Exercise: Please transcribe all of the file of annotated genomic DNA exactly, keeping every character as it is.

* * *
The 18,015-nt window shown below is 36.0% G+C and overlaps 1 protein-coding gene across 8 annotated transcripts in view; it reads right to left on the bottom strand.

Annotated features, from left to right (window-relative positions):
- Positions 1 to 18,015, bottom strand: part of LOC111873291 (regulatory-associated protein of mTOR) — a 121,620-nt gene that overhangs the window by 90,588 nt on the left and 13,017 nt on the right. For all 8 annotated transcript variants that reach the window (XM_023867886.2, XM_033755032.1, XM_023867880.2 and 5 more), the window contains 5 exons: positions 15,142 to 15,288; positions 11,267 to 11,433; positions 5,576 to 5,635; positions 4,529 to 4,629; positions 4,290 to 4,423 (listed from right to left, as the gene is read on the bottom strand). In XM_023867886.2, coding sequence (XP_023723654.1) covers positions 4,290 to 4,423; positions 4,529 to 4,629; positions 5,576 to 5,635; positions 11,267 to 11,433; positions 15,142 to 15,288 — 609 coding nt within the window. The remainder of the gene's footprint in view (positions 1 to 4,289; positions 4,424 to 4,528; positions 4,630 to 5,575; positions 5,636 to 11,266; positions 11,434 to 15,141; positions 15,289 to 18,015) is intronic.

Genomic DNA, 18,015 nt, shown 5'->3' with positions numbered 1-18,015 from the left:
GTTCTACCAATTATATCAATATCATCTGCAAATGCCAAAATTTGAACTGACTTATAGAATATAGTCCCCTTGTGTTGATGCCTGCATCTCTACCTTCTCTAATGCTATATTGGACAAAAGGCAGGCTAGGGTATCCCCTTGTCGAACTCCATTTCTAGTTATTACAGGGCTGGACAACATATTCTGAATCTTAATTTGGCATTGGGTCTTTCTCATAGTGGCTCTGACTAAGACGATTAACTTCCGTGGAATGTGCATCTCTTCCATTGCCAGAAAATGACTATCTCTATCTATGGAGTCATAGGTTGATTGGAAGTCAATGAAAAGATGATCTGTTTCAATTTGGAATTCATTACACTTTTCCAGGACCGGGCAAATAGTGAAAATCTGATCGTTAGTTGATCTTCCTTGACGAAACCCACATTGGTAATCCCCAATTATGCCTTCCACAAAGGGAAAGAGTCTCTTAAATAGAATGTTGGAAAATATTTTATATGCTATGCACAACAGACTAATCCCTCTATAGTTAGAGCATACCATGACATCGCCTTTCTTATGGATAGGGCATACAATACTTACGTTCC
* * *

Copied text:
The 18,015-nt window shown below is 36.0% G+C and overlaps 1 protein-coding gene across 8 annotated transcripts in view; it reads right to left on the bottom strand.

Annotated features, from left to right (window-relative positions):
- Positions 1 to 18,015, bottom strand: part of LOC111873291 (regulatory-associated protein of mTOR) — a 121,620-nt gene that overhangs the window by 90,588 nt on the left and 13,017 nt on the right. For all 8 annotated transcript variants that reach the window (XM_023867886.2, XM_033755032.1, XM_023867880.2 and 5 more), the window contains 5 exons: positions 15,142 to 15,288; positions 11,267 to 11,433; positions 5,576 to 5,635; positions 4,529 to 4,629; positions 4,290 to 4,423 (listed from right to left, as the gene is read on the bottom strand). In XM_023867886.2, coding sequence (XP_023723654.1) covers positions 4,290 to 4,423; positions 4,529 to 4,629; positions 5,576 to 5,635; positions 11,267 to 11,433; positions 15,142 to 15,288 — 609 coding nt within the window. The remainder of the gene's footprint in view (positions 1 to 4,289; positions 4,424 to 4,528; positions 4,630 to 5,575; positions 5,636 to 11,266; positions 11,434 to 15,141; positions 15,289 to 18,015) is intronic.

Genomic DNA, 18,015 nt, shown 5'->3' with positions numbered 1-18,015 from the left:
GTTCTACCAATTATATCAATATCATCTGCAAATGCCAAAATTTGAACTGACTTATAGAATATAGTCCCCTTGTGTTGATGCCTGCATCTCTACCTTCTCTAATGCTATATTGGACAAAAGGCAGGCTAGGGTATCCCCTTGTCGAACTCCATTTCTAGTTATTACAGGGCTGGACAACATATTCTGAATCTTAATTTGGCATTGGGTCTTTCTCATAGTGGCTCTGACTAAGACGATTAACTTCCGTGGAATGTGCATCTCTTCCATTGCCAGAAAATGACTATCTCTATCTATGGAGTCATAGGTTGATTGGAAGTCAATGAAAAGATGATCTGTTTCAATTTGGAATTCATTACACTTTTCCAGGACCGGGCAAATAGTGAAAATCTGATCGTTAGTTGATCTTCCTTGACGAAACCCACATTGGTAATCCCCAATTATGCCTTCCACAAAGGGAAAGAGTCTCTTAAATAGAATGTTGGAAAATATTTTATATGCTATGCACAACAGACTAATCCCTCTATAGTTAGAGCATACCATGACATCGCCTTTCTTATGGATAGGGCATACAATACTTACGTTCC